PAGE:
June 30, 2018

Saige Arcand, community leader

When Saige Arcand was a child, she liked to play with makeup in her room.

“It was almost a way of escapism,” she says. “It was one of the ways that I would cope and would make me feel good.”

Now, as an adult, the 28-year-old from Alexander First Nation northwest of Edmonton is sharing her makeup skills through workshops with Indigenous youth and women in the hope of helping to boost their inner spirits, too.

“It means a lot to me that I can use makeup artistry as a tool to connect with people but also help them feel really good and feel beautiful about who they are on the inside and the outside.”

Billy-Ray Belcourt, poet and author

For Billy-Ray Belcourt, poetry is the “language of everyday life” that can create “a sort of connectivity” between him and people he might not otherwise meet.

It has also brought him acclaim, as the Canadian winner of this year’s $65,000 Griffin Poetry Prize, one of the world’s richest awards for a poetry book.

Belcourt, 23, says he’s trying “to bring to light” experiences of Indigenous people who are also from the LGBTQ community.

“I am both Indigenous and queer,” he says. “To even tell that story is already to break through the sound barrier of Canadian history.”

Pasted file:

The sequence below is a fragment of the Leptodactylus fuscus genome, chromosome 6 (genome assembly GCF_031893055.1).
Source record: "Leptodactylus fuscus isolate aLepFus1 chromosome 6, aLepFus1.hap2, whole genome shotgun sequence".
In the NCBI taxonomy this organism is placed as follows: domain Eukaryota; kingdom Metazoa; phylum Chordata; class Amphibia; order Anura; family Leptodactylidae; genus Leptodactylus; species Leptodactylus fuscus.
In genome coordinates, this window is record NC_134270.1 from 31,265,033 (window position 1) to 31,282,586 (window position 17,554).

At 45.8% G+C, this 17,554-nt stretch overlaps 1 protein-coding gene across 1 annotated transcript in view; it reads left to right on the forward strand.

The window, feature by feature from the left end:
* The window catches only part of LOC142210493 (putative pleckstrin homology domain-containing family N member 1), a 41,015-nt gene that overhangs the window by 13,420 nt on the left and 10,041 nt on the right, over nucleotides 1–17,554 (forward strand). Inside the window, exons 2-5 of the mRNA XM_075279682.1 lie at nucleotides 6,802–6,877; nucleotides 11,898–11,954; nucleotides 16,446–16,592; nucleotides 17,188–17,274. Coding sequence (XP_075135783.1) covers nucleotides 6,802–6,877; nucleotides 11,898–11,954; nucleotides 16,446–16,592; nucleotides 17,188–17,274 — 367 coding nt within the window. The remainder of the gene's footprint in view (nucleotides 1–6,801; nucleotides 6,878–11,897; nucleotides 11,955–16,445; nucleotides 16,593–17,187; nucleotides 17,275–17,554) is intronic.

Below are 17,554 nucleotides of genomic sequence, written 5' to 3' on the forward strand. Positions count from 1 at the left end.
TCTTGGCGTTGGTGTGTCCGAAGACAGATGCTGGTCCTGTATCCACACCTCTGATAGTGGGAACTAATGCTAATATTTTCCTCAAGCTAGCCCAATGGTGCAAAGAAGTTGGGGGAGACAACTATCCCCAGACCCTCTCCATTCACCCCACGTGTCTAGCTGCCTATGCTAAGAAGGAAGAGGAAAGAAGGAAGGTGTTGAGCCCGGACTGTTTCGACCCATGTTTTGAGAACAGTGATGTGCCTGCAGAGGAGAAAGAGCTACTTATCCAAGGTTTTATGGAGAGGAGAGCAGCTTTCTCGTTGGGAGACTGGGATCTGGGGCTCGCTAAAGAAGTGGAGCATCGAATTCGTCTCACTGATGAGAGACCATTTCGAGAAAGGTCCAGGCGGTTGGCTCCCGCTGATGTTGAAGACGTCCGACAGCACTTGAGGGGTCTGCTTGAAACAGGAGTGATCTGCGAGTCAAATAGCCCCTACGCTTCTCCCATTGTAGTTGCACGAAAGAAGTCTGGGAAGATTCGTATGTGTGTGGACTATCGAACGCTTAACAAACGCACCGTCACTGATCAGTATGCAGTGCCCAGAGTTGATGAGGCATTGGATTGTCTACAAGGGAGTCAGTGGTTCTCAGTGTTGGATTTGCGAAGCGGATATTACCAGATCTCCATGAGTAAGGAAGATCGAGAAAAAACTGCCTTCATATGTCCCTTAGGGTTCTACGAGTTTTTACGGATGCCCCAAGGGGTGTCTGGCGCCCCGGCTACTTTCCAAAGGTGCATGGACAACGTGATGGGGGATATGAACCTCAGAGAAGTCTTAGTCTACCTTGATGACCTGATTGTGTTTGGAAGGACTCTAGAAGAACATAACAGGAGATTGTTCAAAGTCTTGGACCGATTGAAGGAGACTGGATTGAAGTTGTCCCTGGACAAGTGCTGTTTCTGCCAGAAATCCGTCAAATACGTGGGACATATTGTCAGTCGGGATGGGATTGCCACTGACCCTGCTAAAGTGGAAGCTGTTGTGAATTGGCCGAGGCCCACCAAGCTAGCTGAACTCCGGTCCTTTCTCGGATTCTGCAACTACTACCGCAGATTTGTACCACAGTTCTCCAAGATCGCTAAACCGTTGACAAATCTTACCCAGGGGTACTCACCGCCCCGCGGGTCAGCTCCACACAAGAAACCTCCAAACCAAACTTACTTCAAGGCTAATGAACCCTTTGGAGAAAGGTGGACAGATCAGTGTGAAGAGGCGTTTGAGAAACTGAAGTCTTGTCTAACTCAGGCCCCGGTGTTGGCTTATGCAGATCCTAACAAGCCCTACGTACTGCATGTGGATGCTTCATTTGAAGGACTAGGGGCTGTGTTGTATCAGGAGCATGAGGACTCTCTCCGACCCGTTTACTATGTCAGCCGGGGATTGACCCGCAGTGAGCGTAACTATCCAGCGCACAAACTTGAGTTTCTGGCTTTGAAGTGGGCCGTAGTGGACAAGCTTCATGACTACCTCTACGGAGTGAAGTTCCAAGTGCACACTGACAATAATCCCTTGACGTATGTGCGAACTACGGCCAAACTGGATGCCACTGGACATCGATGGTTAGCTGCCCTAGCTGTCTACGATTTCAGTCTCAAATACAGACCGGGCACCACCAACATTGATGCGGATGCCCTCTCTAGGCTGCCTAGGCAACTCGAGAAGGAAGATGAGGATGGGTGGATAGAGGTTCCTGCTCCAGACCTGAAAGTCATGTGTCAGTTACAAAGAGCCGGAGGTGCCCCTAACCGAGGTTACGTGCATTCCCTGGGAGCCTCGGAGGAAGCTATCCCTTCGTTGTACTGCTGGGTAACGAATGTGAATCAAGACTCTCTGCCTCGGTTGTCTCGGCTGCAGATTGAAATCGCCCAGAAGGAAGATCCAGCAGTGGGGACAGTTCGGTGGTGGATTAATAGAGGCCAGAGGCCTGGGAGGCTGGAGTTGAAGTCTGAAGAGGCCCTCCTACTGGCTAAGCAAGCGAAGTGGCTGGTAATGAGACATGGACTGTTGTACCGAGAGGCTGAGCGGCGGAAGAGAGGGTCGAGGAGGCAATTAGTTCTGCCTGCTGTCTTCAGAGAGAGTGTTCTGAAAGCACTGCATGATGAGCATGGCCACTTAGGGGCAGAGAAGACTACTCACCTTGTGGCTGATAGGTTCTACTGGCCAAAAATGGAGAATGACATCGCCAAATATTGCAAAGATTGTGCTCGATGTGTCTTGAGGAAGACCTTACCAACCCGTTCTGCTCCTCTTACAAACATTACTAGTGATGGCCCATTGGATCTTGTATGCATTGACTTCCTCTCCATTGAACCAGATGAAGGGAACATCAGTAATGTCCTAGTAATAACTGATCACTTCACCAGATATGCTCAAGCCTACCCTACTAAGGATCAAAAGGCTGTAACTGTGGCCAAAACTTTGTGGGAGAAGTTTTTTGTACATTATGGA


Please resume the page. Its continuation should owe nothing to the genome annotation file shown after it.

Belcourt, who is from Driftpile Cree Nation in Alberta and is a student at the University of Alberta in Edmonton, says he wants Canada to be a country where “a whole host of marginalized peoples aren't called marginalized anymore.”

And it would be a country, he says, where “we actually can love and desire things outside of ourselves and pursue goals — career goals, educational goals, political goals — in a way that doesn't ratchet up our vulnerability.”

Maika Branch, young author and literacy advocate

Maika Branch was 10 when her first book was published. The young author from Moncton, N.B., put out her second one four years later.

Since then, she’s done motivational speaking, telling others her age why she loves reading and writing.

“I could just fall into the pages and go wherever I wanted to. Stories — they don't care about who you are. They don't care about how your day is. They're always welcoming you into their words and their worlds.”

Branch, 15, hopes she’s been able to show young people that “you can do anything even if you're young.” She sees reading and writing as vital for helping people form connections with others.